Too often church leaders lack competence – or even interest – in the basics of organizational life. Unfortunately, they miss a great opportunity for their church to improve as a life-giving force to the families they serve.
I want to help you gain an understanding of the five key organizational components. This is a key to unlock energy in your church you didn’t know existed.
I had an epiphany recently. For some time I have struggled to find a clear, simple way to visually explain my organizational model. As often happens, it suddenly came to me when my mind was on something else.
Here it is.
An organization is like an atom. It is made up of certain indispensible elements that determine its identity. It consists of a multi-dimensional nucleus (the core) that everything else revolves around.
Prime. Key. Chief. Principal. Crucial.
Before scientists were equipped to look at microscopic atoms, ancient Greeks invented the idea and chose the name. Atom means ‘uncuttable’.
They were on a search for an irreducible element that makes up our world.
In the early 1900’s brilliant minds discovered that atoms are not ‘uncuttable’. They are actually a conglomerate of sub-atomic particles.
My atomic model of an organization
My organizational model is a conglomerate of five key components. One of the five, which I call the core, consists of four critical elements.
Like all models, this is a simplified way to show how the essential pieces of an organization fit together to make up the whole.
Equivalent to the nucleus of an atom:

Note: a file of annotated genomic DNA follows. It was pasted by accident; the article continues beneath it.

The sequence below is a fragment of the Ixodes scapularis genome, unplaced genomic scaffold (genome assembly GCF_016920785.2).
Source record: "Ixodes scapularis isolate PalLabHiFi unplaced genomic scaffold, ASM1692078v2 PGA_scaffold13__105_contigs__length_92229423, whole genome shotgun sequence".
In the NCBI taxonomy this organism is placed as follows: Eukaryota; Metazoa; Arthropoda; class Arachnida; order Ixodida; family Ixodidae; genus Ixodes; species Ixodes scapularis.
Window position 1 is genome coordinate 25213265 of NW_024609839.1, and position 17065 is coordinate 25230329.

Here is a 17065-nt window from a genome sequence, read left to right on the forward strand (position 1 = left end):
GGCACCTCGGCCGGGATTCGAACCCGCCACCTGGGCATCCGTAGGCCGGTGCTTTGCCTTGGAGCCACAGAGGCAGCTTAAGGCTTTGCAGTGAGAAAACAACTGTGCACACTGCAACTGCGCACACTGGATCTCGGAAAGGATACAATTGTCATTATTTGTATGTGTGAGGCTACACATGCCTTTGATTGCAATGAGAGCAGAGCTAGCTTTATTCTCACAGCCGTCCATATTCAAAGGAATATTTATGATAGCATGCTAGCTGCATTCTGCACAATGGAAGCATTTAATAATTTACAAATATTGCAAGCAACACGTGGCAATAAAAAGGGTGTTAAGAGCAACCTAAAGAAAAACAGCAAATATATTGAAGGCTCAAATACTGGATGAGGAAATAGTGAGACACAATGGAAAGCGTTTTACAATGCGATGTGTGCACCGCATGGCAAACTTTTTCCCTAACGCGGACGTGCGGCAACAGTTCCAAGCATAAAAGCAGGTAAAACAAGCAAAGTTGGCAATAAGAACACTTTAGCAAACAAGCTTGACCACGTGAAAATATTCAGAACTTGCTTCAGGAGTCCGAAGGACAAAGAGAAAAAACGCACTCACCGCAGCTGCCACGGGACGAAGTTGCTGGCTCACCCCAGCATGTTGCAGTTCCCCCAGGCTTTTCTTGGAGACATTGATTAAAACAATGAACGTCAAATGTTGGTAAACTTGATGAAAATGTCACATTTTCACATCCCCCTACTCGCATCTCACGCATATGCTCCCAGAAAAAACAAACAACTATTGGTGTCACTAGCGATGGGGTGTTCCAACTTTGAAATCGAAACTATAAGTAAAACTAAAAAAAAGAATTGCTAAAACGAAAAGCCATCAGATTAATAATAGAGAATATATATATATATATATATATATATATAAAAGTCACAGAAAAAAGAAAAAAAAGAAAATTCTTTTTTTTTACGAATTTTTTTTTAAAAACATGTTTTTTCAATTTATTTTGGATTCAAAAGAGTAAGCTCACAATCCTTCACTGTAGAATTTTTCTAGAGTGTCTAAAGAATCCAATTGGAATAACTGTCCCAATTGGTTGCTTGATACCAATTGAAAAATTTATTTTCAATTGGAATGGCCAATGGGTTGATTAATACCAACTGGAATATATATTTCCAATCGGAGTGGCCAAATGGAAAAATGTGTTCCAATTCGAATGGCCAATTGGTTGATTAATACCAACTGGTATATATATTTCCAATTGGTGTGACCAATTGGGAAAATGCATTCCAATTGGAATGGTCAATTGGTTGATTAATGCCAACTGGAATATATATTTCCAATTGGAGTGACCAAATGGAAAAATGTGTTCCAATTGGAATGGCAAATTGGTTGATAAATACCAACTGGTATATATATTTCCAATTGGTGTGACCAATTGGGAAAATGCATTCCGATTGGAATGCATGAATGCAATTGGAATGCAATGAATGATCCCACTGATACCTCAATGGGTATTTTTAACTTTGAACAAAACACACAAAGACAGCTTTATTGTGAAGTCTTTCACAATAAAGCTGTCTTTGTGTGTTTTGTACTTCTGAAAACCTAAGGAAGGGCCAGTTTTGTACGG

Key component 1. The core – The composition of the nucleus determines what type of atom it will be. The organizational core consists of:
• Mission: why do we exist?
• Vision: what unites our efforts?
• Values: what motivates our behaviors?
• Strategy: how will we succeed?
Equivalent to four revolving rings of an atom:
Key component 2. The framework – roles & responsibilities, functions, and governance.
Key component 3. The systems – repeatable processes for getting things done.
Key component 4. The ministry team – the people that make things happen and how they work together to turn dreams into reality.
Key component 5. The BTRN (Big-Thing-Right-Now) – a single unifying goal to sustain unity, health and growth.
Like an atom, if an organizational element is replaced or removed, the identity changes or can even break down.
The Big Win
Most churches can improve organizationally. When they do they will gain coherence and cohesiveness as an organization.
Coherence means to make sense of it all, to eliminate the chaos and confusion.
Cohesiveness means to make everything work together, to have alignment and cooperation, and to inspire your people to all row in the same direction.
Question: How well do you think most church leaders understand the basics of organizational life?
Join the discussion. You can add a comment below or click here if you received this by email.
If you found this post helpful please Tweet, Like, or Share it with others.